Along with trying to reshape the way much of the nation’s telecommunication infrastructure is regulated, Federal Communications Commission chairman Julius Genachowski says he is also trying to change the way his agency uses technology to better serve citizens.
He came to the recent Gov 2.0 summit to recap a busy year in which his agency brought its “A” game to the table in improving how it uses the tools of new media and social media to better communicate about its work and its mission.
Last year, we launched Broadband.gov, in connection with the broadband plan, to provide an online and interactive experience for citizens to get engaged in the development of the National Broadband Plan. The site included the first FCC blog making it easy for anyone to be involved in the creation of the plan. Our agency is up and running on more than a dozen social networking sites creating a rather large online community. So far, over 650,000 people have connected with the FCC online, that’s up from a little over zero at this time last year.
Genachowski says in the past year his agency has held over 60 public workshops on a variety of topics germane to the FCC’s mission, involving either the direct participation or the input of over 50,000 people. In some cases, people attend the workshops in person, but because the FCC now provides streaming audio and video of those workshops, it’s possible for those not in attendance to offer feedback over the Internet.
In addition, Genachowski says that blog comments related to any of his agency’s open proceedings are now a part of the public record of the FCC.
“This is something I thank our legal team for working hard to make happen. As many of you know, the Administrative Procedures Act and other rules are not the most internet-friendly statutes, but we found a way to do it. We said we have to do it. Right now at the FCC you don’t have to hire a lawyer if you want to submit comments to the agency, and have them formally and legally considered a part of the record.”
Genachowski also says the FCC is committed to another provision of President Obama’s Open Government Directive, and that is more open and transparent availability of his agency’s data and information.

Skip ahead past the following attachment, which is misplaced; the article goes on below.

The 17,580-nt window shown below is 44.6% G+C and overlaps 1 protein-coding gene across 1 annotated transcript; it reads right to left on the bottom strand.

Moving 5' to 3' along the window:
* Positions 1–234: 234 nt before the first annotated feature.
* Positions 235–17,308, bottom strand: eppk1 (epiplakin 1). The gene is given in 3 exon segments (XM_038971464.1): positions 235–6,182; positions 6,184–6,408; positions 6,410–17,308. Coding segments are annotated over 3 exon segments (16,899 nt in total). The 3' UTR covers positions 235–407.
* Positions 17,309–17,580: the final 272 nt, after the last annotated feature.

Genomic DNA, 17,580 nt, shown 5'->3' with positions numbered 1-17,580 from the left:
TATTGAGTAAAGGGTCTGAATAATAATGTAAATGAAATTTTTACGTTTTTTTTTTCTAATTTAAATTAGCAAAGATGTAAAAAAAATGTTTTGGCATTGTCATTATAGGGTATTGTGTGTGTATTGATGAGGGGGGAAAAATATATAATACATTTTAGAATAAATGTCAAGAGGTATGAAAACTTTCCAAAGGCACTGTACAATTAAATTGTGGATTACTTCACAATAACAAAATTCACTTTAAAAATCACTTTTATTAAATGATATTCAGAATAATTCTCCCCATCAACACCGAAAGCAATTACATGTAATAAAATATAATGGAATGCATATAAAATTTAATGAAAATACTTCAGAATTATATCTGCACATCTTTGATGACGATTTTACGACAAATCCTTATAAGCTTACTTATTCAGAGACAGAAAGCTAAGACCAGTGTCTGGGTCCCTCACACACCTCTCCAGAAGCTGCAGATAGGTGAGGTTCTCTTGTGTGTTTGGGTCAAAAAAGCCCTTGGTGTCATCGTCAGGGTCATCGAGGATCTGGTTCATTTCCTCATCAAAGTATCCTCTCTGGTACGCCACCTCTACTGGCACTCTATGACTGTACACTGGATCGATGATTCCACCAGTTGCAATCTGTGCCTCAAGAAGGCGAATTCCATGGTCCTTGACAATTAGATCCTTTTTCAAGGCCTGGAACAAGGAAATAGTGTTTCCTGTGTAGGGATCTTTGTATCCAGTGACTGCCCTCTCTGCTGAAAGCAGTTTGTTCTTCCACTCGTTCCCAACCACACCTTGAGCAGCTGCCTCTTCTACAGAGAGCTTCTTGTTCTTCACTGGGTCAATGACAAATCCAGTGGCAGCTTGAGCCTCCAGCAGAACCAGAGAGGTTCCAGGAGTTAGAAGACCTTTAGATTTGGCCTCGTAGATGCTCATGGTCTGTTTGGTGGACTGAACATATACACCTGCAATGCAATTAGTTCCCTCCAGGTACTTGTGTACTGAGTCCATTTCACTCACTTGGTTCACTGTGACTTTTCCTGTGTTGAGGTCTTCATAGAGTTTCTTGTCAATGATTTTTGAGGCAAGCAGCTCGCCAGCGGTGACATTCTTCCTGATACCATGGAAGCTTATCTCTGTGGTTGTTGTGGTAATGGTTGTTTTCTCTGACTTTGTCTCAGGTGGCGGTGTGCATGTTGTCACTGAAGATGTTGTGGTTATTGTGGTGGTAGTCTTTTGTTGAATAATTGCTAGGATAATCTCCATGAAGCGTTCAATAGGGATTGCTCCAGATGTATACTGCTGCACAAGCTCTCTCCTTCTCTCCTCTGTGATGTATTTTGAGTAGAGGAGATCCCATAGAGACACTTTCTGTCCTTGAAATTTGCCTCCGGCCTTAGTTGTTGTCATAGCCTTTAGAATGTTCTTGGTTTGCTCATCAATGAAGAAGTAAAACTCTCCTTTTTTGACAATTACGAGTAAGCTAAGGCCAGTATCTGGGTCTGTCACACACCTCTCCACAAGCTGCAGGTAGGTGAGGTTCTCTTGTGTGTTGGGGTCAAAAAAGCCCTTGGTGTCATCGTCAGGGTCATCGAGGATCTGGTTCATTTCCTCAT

We launched an agency-wide data inventory. We created a new Chief Data Officer at the FCC, and put data officers at each bureau and office at the agency. We’re committed to unlocking our agency’s data, or, I should say, the public’s data, that we collect at the FCC. We’re committed to unlocking that in machine-readable, open formats, providing very broad access to raw FCC data.”
Genachowski then introduced Steven Van Roekel, a former top exec at Microsoft, who he convinced last year to join the commission as a managing director. Van Roekel had the task of lifting the curtain on the next generation of web and data enhancements to the FCC website, with hints of change you can now see at reboot.fcc.gov.
“Before the end of the year,” he told the Gov 2.0 summit attendees, “you will see a new FCC.gov that greatly changes from the ground up how we approach web, data, platforms and communications.”
Among the innovations hinted at on reboot.fcc.gov: an app that gives users a window into the often complicated and arcane process of getting an FCC license.
“It’s something we call FCC License View. This is a web services API (application program interface) mashup site, that will give you access to licenses at the agency. This will give the community the first ever view into that data in a much deeper and richer way than they’ve ever had before. ”
Another application now in beta is a combination of the FCC’s license database and data from the U.S. Census Bureau. The application will enable a user to obtain a read-out of the agency’s activities within a given census block.
Van Roekel says this is the first API that will allow a user to “give us a GPS coordinate, and you’ll get back a census block, or you can give us a census block, and we will give you a geographic descriptor of where this stuff is.”
He also says that members of the web development community who want to take advantage of some of these, and other FCC APIs that are currently available or are on the drawing boards, need only go to “FCC.gov/developer” to download code snippets, web schema, and web services. Van Roekel also says the site will be the place where developers can offer comments and feedback on his agency’s work to improve FCC.gov.
For more about Reboot.FCC.gov on the DorobekInsider with Steven VanRoekel, the managing director at FCC, click here.
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